Making it Work; Local Community Engagement and Leadership

14 June, 2016 | co2mosesmaina
Categories: Kenya

The role of women in global development is very vital and cannot be underestimated.  Women play major roles in the economy of any given country. In Africa women form about 50% of the total population and this creates the need for effective participation of this segment of the population in all development initiatives.

In Kenya women empowerment is a key development agenda seeking to empower individual women and groups of women/girls with the requisite skills they need to effect change within their communities. The government deeply understands investing in women is not only the right thing to do but also the smart thing to do. It’s apparent that investing in women increases women’s income leading to improvements in children’s health, nutrition, education and thus a better society for all.


In most rural areas most men have left for greener pastures in urban centers in search of wage income leaving most women as the actual heads of the households with no adequate sources of income. These women are left as the chief providers of family welfare in such basic areas such as food, water, fuel general children welfare and housing. This situation brings about a socially disruptive pattern which leaves women with no choice but to look for ways of solving these problems.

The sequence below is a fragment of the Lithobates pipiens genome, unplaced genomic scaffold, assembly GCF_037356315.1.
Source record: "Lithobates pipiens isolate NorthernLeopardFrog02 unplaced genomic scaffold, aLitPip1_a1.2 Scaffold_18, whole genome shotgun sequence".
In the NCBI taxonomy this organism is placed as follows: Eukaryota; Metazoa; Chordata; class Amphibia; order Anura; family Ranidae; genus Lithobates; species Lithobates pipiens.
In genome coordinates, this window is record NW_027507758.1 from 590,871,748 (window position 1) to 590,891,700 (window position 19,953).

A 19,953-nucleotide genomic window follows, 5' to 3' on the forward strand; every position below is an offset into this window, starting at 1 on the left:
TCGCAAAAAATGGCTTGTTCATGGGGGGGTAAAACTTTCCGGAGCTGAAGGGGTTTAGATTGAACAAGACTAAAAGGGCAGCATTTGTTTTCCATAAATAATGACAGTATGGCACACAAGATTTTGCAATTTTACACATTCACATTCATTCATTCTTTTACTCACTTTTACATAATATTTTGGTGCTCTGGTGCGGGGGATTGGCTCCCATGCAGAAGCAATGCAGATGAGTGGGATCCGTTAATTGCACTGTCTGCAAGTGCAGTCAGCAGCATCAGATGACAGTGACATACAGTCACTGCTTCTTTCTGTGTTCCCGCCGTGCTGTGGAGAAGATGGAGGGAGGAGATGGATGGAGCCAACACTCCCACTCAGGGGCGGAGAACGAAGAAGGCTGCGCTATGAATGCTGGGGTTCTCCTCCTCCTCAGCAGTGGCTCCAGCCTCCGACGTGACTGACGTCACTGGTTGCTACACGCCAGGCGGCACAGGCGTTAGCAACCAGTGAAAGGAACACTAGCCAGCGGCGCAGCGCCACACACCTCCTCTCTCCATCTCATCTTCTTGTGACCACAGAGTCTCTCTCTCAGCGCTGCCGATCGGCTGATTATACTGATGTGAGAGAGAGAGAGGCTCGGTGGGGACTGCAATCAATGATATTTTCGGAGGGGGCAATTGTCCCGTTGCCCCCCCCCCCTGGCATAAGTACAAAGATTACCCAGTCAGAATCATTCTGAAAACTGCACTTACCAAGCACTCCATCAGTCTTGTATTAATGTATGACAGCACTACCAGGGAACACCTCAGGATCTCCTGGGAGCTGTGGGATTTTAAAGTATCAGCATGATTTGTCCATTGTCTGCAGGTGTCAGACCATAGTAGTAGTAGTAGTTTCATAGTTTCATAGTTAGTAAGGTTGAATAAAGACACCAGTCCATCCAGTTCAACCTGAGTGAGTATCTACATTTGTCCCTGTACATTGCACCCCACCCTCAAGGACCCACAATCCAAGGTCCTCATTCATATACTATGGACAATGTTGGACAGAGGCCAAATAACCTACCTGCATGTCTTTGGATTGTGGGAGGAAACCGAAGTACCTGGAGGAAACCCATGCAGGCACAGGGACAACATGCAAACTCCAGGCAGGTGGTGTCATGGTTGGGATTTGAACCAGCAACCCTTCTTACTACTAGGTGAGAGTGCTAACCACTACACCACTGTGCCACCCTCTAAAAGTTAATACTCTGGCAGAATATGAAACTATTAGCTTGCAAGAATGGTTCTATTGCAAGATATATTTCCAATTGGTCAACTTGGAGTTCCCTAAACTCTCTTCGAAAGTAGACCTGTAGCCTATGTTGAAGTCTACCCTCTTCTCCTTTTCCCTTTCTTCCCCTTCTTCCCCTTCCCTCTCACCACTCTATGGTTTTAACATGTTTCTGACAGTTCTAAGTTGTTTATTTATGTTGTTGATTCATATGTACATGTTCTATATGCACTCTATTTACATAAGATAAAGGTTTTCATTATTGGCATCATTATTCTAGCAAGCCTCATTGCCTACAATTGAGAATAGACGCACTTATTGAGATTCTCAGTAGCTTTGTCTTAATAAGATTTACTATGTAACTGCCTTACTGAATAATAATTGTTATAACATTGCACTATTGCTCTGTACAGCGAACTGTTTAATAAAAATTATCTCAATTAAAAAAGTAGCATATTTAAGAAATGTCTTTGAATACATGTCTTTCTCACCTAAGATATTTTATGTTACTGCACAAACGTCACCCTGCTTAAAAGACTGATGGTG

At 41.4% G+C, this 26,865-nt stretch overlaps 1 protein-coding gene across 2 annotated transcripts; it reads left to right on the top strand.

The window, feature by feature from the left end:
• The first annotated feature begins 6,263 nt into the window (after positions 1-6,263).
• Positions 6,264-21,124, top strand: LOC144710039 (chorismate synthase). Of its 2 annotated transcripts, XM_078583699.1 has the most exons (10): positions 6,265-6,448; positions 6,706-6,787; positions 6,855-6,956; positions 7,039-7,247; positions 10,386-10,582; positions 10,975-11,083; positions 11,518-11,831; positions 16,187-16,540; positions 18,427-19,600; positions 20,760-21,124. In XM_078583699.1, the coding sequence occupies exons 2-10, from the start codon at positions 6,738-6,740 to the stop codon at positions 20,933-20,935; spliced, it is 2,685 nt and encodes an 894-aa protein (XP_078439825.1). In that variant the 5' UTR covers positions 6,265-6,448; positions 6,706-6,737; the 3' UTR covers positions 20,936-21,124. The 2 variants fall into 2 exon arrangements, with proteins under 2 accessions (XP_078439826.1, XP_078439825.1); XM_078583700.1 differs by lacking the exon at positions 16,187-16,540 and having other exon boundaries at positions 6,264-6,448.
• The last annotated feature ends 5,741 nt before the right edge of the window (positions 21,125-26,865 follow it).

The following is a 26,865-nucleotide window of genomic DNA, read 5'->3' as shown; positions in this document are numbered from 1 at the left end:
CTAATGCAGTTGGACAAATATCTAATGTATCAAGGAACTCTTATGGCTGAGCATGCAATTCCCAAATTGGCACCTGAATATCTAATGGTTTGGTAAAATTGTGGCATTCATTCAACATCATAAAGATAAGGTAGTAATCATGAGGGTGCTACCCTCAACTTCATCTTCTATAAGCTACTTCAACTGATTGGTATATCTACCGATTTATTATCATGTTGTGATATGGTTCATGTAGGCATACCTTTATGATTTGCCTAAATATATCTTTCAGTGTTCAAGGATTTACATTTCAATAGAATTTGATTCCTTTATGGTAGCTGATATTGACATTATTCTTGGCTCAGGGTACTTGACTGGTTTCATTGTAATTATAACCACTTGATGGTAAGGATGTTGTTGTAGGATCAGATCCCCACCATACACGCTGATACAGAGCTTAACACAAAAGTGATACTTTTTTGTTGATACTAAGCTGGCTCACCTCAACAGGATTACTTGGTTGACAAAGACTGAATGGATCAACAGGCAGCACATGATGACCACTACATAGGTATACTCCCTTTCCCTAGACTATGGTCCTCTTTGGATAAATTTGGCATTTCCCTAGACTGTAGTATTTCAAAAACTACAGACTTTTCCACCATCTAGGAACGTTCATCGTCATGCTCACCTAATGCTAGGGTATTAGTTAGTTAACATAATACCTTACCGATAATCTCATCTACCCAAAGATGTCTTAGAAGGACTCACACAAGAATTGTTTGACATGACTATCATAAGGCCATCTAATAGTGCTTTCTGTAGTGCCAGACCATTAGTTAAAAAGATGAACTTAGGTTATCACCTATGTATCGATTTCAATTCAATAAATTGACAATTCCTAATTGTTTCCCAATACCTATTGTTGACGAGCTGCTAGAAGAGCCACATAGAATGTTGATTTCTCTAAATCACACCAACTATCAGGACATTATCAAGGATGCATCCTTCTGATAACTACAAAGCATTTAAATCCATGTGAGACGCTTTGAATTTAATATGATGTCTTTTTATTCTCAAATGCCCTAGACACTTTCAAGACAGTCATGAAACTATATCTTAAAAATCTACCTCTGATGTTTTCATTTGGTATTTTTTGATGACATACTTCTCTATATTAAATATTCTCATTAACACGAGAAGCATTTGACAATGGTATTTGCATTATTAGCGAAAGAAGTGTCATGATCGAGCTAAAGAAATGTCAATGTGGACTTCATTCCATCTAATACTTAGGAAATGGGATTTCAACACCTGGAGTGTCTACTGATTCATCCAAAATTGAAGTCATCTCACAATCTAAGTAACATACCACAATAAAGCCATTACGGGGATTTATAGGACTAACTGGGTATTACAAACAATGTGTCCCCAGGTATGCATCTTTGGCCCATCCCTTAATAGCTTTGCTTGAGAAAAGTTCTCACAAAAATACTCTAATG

So where do we start the process of empowering women and girls? It always pays to start with the basics. At Carbon Zero we have worked with rural communities since inception and with this understanding we are committed to providing opportunities for women to become more involved in their neighborhoods and communities, and build on their existing skills, and ideas to develop themselves. We do this community development work through a range of self-run groups, leadership training, peer-led trainings, and volunteer development opportunities.


With the financial support from a UK based international organization Global Footsteps; Carbon Zero Kenya is currently partnering with Aniga Women Initiative to produce close to 700 energy efficient cook stoves.  Aniga women initiative is a local women consortium bringing together several women groups participating in rural development at the grassroots level in Seme Constituency. For the last one month the women have been thoroughly trained on stove production and marketing. This has enabled them gain hands on skills to become stove artisans while at the same time get a means of income as they sell the stoves to locals in the community.  In the long run the project aims to create a sustainable means of livelihood for the trained women while at the same time replacing the traditional three stone stoves within the area with the improved energy efficient cook stove.


The improved stoves shall cut on the average wood consumption which will in the long run reduce deforestation. In equal measure the project shall also;

  • Save up to 50% fuel (Smith 2007)
  • Health benefits to women and children; reduced coughing and eye irritations
  • Poverty alleviation and women’s empowerment as women will spend less time gathering wood and cooking –  this will enable them to focus on other activities such as earning extra income